It would appear from this account that the intended murderer made use of the Seer's wife to convey the poison to her own husband, thus adding to her diabolical and murderous intention by making her who would feel the loss the keenest, the medium by which her husband was to lose his life.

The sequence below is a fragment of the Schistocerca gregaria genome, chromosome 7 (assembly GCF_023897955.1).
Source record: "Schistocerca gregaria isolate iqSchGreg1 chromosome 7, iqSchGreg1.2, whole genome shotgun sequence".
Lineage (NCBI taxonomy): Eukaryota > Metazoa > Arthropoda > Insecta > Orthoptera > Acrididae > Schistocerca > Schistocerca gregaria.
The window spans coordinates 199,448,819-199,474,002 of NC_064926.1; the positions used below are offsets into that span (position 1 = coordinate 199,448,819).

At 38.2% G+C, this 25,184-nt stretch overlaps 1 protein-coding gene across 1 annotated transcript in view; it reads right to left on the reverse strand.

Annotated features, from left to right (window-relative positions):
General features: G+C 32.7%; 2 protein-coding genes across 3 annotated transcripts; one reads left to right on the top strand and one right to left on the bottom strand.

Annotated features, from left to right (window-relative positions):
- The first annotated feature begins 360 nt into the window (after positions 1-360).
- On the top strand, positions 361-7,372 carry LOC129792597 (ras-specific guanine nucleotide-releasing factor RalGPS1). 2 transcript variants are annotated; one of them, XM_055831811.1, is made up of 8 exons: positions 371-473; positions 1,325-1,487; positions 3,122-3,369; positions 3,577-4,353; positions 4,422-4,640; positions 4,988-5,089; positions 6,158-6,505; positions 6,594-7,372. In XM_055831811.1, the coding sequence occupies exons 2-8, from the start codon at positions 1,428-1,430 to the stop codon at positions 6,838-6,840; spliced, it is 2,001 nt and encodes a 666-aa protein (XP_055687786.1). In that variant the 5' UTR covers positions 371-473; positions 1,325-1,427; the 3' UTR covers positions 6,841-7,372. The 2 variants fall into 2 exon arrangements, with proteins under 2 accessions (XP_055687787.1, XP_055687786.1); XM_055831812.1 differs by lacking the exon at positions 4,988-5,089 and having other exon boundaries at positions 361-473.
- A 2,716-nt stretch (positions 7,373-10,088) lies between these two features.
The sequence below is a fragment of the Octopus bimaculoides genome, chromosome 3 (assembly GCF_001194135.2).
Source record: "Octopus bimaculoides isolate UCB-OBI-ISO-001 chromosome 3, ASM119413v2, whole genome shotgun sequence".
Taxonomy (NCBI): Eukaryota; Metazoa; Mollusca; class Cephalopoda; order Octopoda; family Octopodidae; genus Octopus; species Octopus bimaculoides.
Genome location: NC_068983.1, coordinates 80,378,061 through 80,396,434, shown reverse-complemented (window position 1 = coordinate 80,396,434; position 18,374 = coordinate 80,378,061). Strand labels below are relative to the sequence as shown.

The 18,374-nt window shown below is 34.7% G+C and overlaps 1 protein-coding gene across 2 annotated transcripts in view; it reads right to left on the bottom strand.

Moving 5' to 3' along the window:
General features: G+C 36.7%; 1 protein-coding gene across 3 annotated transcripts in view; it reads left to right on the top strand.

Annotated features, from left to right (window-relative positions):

Hugh Miller, in his "Scenes and Legends in the North of Scotland," says: - When serving as a field labourer with a wealthy clansman who resided somewhere near brahan Castle, he made himself so formidable to the clanman's wife by his shrewd sarcastic humour that she resolved on destroying him by poison. With this design, she mixed a preparation of noxious herbs with his food, when he was one day employed in digging turf in a solitary morass, and brought it to his in a pitcher. She found him lying asleep on one of those conical fairy hillocks which abound in some parts of the Highlands, and her courage failing her, instead of awaking him, she set down the pitcher by his side and returned home. He woke shortly after, and, seeing the food, would have begun his repast, but feeling something press heavily against his heart, he opened his waistcoat and found a beautiful smooth stone, resembling a pearl, but much larger, which had apparently been dropped in his breast while he slept. He gazed at it in admiration, and became conscious as he gazed, that a strange faculty of seeing the future as distinctly as the present, and men's real designs and motives as clearly as their actions, was miraculously imparted to him; and it is well for him that he should become so knowing at such a crisis for the first secret he became acquainted with was that of the treachery practised against him by his mistress. We have thus several accounts of the manner in which our prophet obtained possession of his remarkable stone, white or blue, with or without a hole through its centre, it matters little; that he did obtain it, we must assume to be beyond question; but it is a matter for consideration, and indeed open to considerable doubt, whether it had any real prophetic virtue. If Kenneth was really possessed of the power of prophecy he more than likely used the stone simply to impose upon the people, who would never believe him possessed of such a gift, unless they saw with their own eyes the means by which he exercised it.